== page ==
Home > Perl > GUI Applications in Perl > Writing GUI Applications Using Perl/Tk - Part 1
Writing GUI Applications Using Perl/Tk - Part 1
Written by Philip L Yuson   
Who is this for
This article is for those who want to use Perl to write a graphical user interface.
What you should know
You should have an idea of Perl programming and modules. If you want to know how to write programs in Perl/Tk, please check the next article.

What is TCL/Tk
Tk was developed by John Ousterhout as part of the TCL scripting language. Tk is a toolkit that allows a programmer to create graphical user interfaces for TCL.

Being trained in the traditional programming languages (COBOL, Visual Basic, Assembler and C), I find TCL quite confusing at first. However, once you get the hang of it, TCL is almost as easy to use as any programming language. The syntax is simpler and the functions are as powerful as any scripting language. Since this article is about Perl/Tk, we will have to cut short our discussion on TCL. If you want to know more about TCL, go to the ActiveState website.

Tk is one of the nicest thing that ever happened to scripting. Tk comes with a lot of built in objects that you can use to create graphical user interfaces. Because of this, a lot of people have developed ways to incorporate Tk into other scripting languages. Since Perl is one of the more popular scripting languages, you would of course expect that Perl would have a Tk module - and it does.

To use Tk in Perl, you will have to check if your Perl system recognizes the Tk module.

Checking for Tk in Perl
If you are using Linux or Unix, you need to start X window and open a console window. If you are using Windows, start a DOS window.

perl -e "use Tk;"

on the command line. In Windows, you might have to go to the directory where you installed Perl (usually perlbin). The Perl compiler should start and process the use Tk; statement. If the Tk module is not installed, the Perl compiler will display an error message.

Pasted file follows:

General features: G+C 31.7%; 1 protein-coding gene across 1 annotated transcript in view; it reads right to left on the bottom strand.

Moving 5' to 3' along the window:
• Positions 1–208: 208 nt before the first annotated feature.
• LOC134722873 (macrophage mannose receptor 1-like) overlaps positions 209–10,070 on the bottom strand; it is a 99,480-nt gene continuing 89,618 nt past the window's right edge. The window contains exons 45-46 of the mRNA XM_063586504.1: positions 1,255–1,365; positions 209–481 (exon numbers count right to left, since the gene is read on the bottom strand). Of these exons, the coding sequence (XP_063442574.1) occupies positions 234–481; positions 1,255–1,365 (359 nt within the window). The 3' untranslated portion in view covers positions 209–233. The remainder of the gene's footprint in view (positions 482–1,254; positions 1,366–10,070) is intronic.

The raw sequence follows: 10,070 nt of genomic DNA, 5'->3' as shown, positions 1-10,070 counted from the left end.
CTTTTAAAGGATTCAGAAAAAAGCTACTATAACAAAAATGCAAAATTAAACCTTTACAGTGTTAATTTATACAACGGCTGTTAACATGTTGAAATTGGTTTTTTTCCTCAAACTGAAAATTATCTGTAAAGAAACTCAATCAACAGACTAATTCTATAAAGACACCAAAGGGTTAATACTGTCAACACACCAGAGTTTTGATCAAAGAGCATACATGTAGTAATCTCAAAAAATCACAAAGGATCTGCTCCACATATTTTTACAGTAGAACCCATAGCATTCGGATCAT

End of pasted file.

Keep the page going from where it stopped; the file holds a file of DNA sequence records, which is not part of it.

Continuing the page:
Installing Tk Module in Windows
If the Tk module is not installed, you will have to install it. In ActivePerl (Windows), you can use the Perl Program Manager (PPM). You have to be connected to the internet to be able to install packages using PPM.

Start a DOS Window and go to the directory where you installed Perl. Then type


on the command line. This runs the ppm program and will display the following prompt: PPM>. Type

install Tk

on the prompt. PPM will go to the internet and fetch the Tk module and install it on your Perl system. This might take several minutes so be patient.

Installing Tk Module in Unix/Linux
You can install Perl/Tk using the CPAN shell. To do this, start the CPAN shell:

perl -MCPAN -e shell

if this is the first time you use CPAN, it will ask you for some questions. Generally speaking, you can use the defaults. But you need to specify your location though. Once CPAN is configured, you can install Perl/Tk by typing:

install Tk

It will go and get the Tk source and do all the steps you have to manually do.

If you want to compile the source, then you will need the following:

  • Perl must be installed (of course)

  • C language compiler

  • X-Windows include libraries

  • linkable libraries for X-Windows

If the Tk module is not in your Linux/Unix system, you will have to install it. Read the License first then download the source from the website and compile it. Make a directory (ptk) in the /usr/local subdirectory. Download the source(Tk800.024.tar.gz) to that (/usr/local/ptk) directory. Do the following:



gunzip -c Tk*.tar.gz | tar xvf -

this unzips the source and restores the files onto their respective directory.

cd Tk800.022

change the directory to the Perl/Tk directory.


The restore file will contain an INSTALL file. Read it for additional information on the installation procedure. Note also the that the file name is all in uppercase

perl Makefile.PL

Let Perl create the Make file.


compiles and links the Tk files.

make test

runs perl/Tk scripts to test the installation process

make install

install the Tk modules in the perl libraries

Once you have done all these, you can check if your installation is correct by trying the steps described in Checking for Tk in Perl section.

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Copyright: © 2018 Philip Yuson